The souvenirs we bring back from travels tend to be objects or apparel that will remind us of our explorations when we catch sight of them in our living room or office. On my visit to Buenos Aires, I came looking to return with one thing that would far outlast a knick-knack or T-shirt. I wanted to learn how to make great Argentinian steak, the decadent gem so tasty it made my dining companion from Vancouver cry with bliss.
Pablo Barman obliged my desire for knowledge. The chef offers cooking courses on four subjects, including an outstanding three-hour experience where he teaches how to prepare and grill the red meat.
In Argentina, the steak is placed over (or sometimes under) a wood flame. Barman also stokes the fire with a touch of alcohol to keep it burning. Before the cooking begins, he treats the beef tenderloin — the most expensive cut in the country — with a generous amount of salt as well as covers it with black pepper and herbs. The key touch is a cotton cloth that he soaks in red wine — Malbec, of course — and which cradles the tenderloin. He wraps the beef tightly in the cloth and then places it on the hot wood. After about 20 minutes, the cloth is seared stiff. Cutting it open reveals the meat: glazed with care, dotted with pepper flakes on the edges, pungent with an aroma that tempts you to turn into a caveman and snare it with your hands to devour right there.
The flavour is as mesmerizing as the scent. Why can’t all steak taste this good? you will wonder.
Barman’s classes are held at the same private residence where he and his business partner, sommelier Ivana Pinar, stage intimate dinners for up to 20 guests on weekend nights. The seven-course dinners at Paladar Buenos Aires feature wine pairings and an insight into Argentina’s culinary culture.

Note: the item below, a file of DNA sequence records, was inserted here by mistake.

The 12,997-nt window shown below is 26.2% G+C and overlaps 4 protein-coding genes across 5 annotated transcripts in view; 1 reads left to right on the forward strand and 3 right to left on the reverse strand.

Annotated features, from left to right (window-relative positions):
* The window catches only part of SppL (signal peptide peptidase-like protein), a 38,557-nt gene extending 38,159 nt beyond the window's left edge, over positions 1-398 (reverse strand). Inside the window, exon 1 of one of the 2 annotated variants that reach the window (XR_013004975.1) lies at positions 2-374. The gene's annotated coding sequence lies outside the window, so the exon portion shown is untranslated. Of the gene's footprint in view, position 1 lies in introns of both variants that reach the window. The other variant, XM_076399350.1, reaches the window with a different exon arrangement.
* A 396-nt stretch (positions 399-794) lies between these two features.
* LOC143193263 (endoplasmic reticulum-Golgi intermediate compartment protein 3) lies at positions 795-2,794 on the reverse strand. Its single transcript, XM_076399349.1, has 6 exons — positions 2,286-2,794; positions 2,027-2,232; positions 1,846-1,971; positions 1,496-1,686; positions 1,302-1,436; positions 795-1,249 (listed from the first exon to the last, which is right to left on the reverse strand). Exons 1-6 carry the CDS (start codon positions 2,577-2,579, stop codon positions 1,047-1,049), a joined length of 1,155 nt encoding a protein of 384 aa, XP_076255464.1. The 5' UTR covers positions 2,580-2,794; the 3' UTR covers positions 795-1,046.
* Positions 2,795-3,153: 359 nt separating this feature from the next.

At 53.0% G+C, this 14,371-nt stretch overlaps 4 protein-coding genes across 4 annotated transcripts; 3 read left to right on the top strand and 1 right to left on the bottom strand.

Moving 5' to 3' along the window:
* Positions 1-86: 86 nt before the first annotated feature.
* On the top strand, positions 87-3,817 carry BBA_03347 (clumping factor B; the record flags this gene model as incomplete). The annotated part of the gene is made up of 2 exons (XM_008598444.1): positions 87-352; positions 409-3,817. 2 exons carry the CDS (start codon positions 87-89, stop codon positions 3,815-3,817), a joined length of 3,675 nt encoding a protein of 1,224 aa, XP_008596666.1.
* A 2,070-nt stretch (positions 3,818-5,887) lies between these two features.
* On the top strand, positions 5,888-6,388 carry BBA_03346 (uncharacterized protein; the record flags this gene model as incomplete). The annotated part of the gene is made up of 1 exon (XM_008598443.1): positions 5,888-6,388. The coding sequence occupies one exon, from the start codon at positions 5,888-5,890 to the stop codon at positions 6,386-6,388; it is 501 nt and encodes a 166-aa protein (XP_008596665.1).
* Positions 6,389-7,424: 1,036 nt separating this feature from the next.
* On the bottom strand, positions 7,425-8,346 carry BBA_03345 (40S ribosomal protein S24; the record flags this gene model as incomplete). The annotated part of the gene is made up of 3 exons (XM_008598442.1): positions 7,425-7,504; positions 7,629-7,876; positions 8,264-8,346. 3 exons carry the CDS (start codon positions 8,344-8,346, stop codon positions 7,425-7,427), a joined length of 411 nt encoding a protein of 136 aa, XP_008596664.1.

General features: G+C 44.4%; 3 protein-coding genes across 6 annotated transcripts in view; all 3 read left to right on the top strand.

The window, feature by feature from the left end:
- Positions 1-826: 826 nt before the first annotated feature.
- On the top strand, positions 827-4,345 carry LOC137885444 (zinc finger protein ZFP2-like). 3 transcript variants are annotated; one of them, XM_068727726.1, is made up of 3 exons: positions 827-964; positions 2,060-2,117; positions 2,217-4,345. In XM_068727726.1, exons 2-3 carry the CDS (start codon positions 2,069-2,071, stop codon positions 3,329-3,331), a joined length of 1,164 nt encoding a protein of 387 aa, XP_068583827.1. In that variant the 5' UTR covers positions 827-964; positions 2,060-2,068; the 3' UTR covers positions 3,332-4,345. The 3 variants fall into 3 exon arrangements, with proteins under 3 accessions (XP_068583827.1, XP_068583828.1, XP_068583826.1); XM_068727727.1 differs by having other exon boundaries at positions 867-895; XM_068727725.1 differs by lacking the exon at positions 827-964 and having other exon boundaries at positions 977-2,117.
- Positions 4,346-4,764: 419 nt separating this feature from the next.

While I will no doubt be a better preparer of steak thanks to Barman’s lesson, I have no delusions that I will ever be able to recreate the flavors of the finest steak restaurants in Buenos Aires. It’s one of the main reasons why I know I will return again and again to this intense, exciting city that grills beef better than anywhere else.
Here are the five Buenos Aires steak restaurants I tried on my visit that should be on your list.
Nuestro Secreto (Our Secret) at Four Seasons, Buenos Aires — Perfectly spiced, melt-in-your-mouth tenderloin is what you get when you dine at this small restaurant inside one of the city’s finest hotels. It was at this restaurant where my dining partner — a devoted steak lover — had tears in her eyes because of the exquisiteness of the flavor.
Don Julio — Possibly the most publicized parrilla (grill restaurant) in Buenos Aires, Don Julio delivers a wine-and-steak experience that is quintessentially Argentinian. The service by smartly dressed waiters is impeccable, down to the table-side portioning of the meat. You can also take a look at the available cuts before you decide which ones the chefs should grill for you. As a bonus, Don Julio is in Palermo, away from the tourist attractions and in the center of the city’s energetic nightlife scene, in case you want to work off your dinner on the dance floor.
Le Grill — You should try the steak experience at this restaurant in Puerto Madero for both the taste and the knowledge you’ll gain. Three grilled tenderloin steaks are served, each about eight ounces. One is cooked in the traditional Argentinian method, similar to Barman’s recipe. The second is a 45-day dry-aged steak and the third is dry-aged for 100 days. The latter is the best and may leave you ordering a second serving.
El Mirasol — It is here where I fell in love with Argentinian steak seven years ago. El Mirasol, which has been operating since 1967, has two locations in desirable neighbourhoods — the original spot in Recoleta next door to the Four Seasons and one in Puerto Madero, the renovated warehouse and port district that’s a hallmark of urban planning. You’ll have a choice of cuts of steak, as well as other grilled items to indulge in.
Featured Picture: Argentinian beef tenderloin is one of the great foods in the world. Visitors to Buenos Aires will have opportunities to taste and cook it. (Adrian Brijbassi photo for VacayNetwork.com)